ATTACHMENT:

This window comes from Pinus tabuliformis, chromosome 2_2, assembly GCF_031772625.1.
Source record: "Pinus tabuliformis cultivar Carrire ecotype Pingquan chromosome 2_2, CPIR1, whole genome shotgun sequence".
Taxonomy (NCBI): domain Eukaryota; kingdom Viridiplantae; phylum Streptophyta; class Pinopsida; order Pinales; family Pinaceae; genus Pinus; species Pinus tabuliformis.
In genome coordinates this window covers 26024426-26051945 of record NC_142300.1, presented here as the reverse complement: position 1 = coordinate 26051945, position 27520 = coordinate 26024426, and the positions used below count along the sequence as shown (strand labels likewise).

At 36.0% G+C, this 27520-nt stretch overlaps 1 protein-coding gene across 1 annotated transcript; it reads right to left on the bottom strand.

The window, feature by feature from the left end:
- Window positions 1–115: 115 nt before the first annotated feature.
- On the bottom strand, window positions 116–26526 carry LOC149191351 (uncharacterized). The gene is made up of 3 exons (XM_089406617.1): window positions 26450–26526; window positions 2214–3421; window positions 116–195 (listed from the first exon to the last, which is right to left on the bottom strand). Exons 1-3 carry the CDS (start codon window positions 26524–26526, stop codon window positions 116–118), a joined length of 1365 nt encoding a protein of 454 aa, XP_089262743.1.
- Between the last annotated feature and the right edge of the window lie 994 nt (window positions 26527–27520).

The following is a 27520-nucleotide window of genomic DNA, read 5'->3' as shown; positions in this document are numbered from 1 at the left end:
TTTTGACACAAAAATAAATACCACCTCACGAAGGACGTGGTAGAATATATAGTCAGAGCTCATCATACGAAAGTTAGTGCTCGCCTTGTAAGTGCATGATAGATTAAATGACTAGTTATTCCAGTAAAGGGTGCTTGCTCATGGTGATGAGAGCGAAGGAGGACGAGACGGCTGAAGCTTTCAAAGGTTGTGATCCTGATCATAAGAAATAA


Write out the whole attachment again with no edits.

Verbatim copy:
This window comes from Pinus tabuliformis, chromosome 2_2, assembly GCF_031772625.1.
Source record: "Pinus tabuliformis cultivar Carrire ecotype Pingquan chromosome 2_2, CPIR1, whole genome shotgun sequence".
Taxonomy (NCBI): domain Eukaryota; kingdom Viridiplantae; phylum Streptophyta; class Pinopsida; order Pinales; family Pinaceae; genus Pinus; species Pinus tabuliformis.
In genome coordinates this window covers 26024426-26051945 of record NC_142300.1, presented here as the reverse complement: position 1 = coordinate 26051945, position 27520 = coordinate 26024426, and the positions used below count along the sequence as shown (strand labels likewise).

At 36.0% G+C, this 27520-nt stretch overlaps 1 protein-coding gene across 1 annotated transcript; it reads right to left on the bottom strand.

The window, feature by feature from the left end:
- Window positions 1–115: 115 nt before the first annotated feature.
- On the bottom strand, window positions 116–26526 carry LOC149191351 (uncharacterized). The gene is made up of 3 exons (XM_089406617.1): window positions 26450–26526; window positions 2214–3421; window positions 116–195 (listed from the first exon to the last, which is right to left on the bottom strand). Exons 1-3 carry the CDS (start codon window positions 26524–26526, stop codon window positions 116–118), a joined length of 1365 nt encoding a protein of 454 aa, XP_089262743.1.
- Between the last annotated feature and the right edge of the window lie 994 nt (window positions 26527–27520).

The following is a 27520-nucleotide window of genomic DNA, read 5'->3' as shown; positions in this document are numbered from 1 at the left end:
TTTTGACACAAAAATAAATACCACCTCACGAAGGACGTGGTAGAATATATAGTCAGAGCTCATCATACGAAAGTTAGTGCTCGCCTTGTAAGTGCATGATAGATTAAATGACTAGTTATTCCAGTAAAGGGTGCTTGCTCATGGTGATGAGAGCGAAGGAGGACGAGACGGCTGAAGCTTTCAAAGGTTGTGATCCTGATCATAAGAAATAA